Raw Vegetables Vs. Cooked Vegetables

By Brian Hill

Crisp, fresh, brightly colored raw vegetables provide a number of health benefits over cooked vegetables. They contain more nutrients, vitamins and minerals than cooked. The fiber content is higher in raw vegetables than cooked. However raw vegetables can be more difficult to digest. Starches are much harder to digest when raw.

Frozen vegetables are not considered raw vegetables. The water in the cell structure of the vegetable freezes. Frozen water expands and bursts the cell structure of the plant. Additionally most frozen vegetables have been blanched before being frozen. Taste and nutritional benefits can differ greatly between fresh and frozen, which method to use is a matter of preference.


All veggies must be thoroughly cleaned and scrubbed, but this is especially important for raw veggies since all of the bacteria on them may not be killed by heat during the cooking process. Thorough cleaning also removes pesticide residue.


The vegetables are not subjected to any heat, drying, freezing or other processes that can destroy the cell structure of the plant or root. Nearly all vegetables can be consumed raw. However some vegetables are easier to digest such as broccoli or taste better when partially or fully cooked.

Blanching to Freezing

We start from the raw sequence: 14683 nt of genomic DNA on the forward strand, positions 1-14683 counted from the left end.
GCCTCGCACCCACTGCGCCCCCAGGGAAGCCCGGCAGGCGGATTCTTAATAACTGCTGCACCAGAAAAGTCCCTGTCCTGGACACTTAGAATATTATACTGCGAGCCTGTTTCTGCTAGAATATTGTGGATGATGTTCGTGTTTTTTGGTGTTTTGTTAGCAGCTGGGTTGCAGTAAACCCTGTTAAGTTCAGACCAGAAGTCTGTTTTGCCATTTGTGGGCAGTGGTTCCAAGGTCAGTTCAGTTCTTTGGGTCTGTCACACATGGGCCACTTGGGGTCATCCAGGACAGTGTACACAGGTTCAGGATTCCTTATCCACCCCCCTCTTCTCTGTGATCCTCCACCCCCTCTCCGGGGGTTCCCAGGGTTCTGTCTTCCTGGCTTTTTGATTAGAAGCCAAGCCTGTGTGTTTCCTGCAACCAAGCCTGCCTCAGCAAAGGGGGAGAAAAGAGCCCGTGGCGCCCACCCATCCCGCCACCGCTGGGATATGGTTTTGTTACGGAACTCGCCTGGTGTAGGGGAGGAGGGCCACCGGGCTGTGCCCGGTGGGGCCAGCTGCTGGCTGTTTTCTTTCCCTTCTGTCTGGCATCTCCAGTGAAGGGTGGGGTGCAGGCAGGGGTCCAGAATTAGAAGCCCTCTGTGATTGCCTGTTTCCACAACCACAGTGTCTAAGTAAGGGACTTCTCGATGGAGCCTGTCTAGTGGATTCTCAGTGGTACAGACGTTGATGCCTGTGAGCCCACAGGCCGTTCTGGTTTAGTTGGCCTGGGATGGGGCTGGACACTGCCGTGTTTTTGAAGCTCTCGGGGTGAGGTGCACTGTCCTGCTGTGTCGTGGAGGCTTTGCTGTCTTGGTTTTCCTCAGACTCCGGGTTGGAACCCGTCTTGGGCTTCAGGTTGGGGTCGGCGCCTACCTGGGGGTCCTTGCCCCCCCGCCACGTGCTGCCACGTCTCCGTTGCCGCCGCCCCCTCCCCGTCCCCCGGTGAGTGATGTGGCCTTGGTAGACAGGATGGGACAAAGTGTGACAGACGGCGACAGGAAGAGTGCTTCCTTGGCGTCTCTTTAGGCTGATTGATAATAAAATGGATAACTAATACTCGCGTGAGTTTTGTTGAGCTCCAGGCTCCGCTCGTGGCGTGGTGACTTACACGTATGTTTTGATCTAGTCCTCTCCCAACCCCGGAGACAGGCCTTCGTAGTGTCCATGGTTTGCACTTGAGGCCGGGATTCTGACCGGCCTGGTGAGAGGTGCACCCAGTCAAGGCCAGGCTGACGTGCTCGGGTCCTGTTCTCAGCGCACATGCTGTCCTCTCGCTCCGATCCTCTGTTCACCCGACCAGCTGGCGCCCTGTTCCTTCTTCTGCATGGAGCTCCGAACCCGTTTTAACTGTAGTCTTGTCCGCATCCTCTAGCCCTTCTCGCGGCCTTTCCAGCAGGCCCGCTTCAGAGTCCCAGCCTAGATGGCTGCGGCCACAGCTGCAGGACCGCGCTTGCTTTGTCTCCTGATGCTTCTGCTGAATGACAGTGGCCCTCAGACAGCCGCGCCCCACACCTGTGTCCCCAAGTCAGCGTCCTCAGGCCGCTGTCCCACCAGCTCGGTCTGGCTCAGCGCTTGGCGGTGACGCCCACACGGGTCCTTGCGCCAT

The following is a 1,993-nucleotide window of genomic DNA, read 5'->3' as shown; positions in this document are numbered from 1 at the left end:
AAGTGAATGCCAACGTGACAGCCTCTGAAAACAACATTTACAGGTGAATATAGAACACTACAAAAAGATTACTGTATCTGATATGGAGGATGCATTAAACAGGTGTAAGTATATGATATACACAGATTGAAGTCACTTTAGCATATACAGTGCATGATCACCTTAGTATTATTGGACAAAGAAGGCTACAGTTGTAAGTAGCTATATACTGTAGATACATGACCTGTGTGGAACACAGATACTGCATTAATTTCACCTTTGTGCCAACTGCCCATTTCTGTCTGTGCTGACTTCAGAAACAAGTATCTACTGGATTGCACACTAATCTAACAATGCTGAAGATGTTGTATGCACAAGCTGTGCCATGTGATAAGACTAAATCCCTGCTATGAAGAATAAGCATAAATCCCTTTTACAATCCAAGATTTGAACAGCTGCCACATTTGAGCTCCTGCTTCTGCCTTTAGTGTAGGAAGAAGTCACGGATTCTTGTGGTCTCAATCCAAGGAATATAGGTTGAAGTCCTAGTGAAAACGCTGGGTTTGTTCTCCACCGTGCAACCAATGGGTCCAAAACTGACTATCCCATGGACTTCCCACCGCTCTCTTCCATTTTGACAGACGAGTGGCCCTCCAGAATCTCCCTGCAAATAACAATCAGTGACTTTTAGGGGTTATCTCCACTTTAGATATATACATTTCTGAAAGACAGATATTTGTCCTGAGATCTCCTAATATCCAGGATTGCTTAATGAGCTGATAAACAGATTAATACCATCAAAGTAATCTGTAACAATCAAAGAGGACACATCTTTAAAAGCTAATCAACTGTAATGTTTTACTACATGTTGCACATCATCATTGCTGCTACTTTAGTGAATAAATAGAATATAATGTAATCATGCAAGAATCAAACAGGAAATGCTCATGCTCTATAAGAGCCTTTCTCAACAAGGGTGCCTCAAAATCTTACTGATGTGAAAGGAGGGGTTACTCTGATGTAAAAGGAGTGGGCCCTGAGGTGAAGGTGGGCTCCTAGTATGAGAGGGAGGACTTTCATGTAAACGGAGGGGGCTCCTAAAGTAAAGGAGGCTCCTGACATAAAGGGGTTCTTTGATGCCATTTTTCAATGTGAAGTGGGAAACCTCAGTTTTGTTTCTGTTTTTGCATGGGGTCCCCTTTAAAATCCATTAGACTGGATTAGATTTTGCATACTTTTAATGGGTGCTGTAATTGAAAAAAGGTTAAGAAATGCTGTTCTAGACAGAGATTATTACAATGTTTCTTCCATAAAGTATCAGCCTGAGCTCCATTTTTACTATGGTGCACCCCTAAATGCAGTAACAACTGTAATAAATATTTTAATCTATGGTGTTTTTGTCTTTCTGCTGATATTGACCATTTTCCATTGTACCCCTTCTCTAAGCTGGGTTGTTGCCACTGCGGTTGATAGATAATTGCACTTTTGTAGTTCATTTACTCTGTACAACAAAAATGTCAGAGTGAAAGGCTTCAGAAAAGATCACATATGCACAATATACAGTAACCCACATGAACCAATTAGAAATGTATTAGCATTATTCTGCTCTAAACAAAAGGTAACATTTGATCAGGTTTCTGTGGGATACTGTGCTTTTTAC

Vegetables are plunged in vigorously boiling water for one minute and then immersed in an ice bath to stop the cooking. Blanching softens the outer skin and cells of the veggie without cooking the inner portion. Blanching kills bacteria and viruses lingering on the surface of the veggie or in hard to clean places such as inner crevices. Blanching improves the flavor and texture of some vegetables.


The vegetables are subjected to steam for a period of time ranging from a few minutes to 30 minutes. Water is brought to a boil in a pot. A steaming basket, colander or strainer is placed over the boiling water but not touching the water. The vegetables are placed in the basket and covered tightly. Veggies are not placed in the water so nutrients are not washed away. Lightly steamed veggies retain quite a few characteristics of raw veggies and in fact the inner portions may still be raw.


Vegetables are submerged in cold water. The water is brought to a boil and vegetables are cooked until soft. Minerals and vitamins can be leached out into the water. Most boiled vegetables are overcooked.

Roasted or Baked

This process subjects the vegetables to very high temperatures in a dry environment. In most cases water in the vegetables at least partially evaporates, the cell structure disintegrates and the sugars and flavors of the vegetables are concentrated.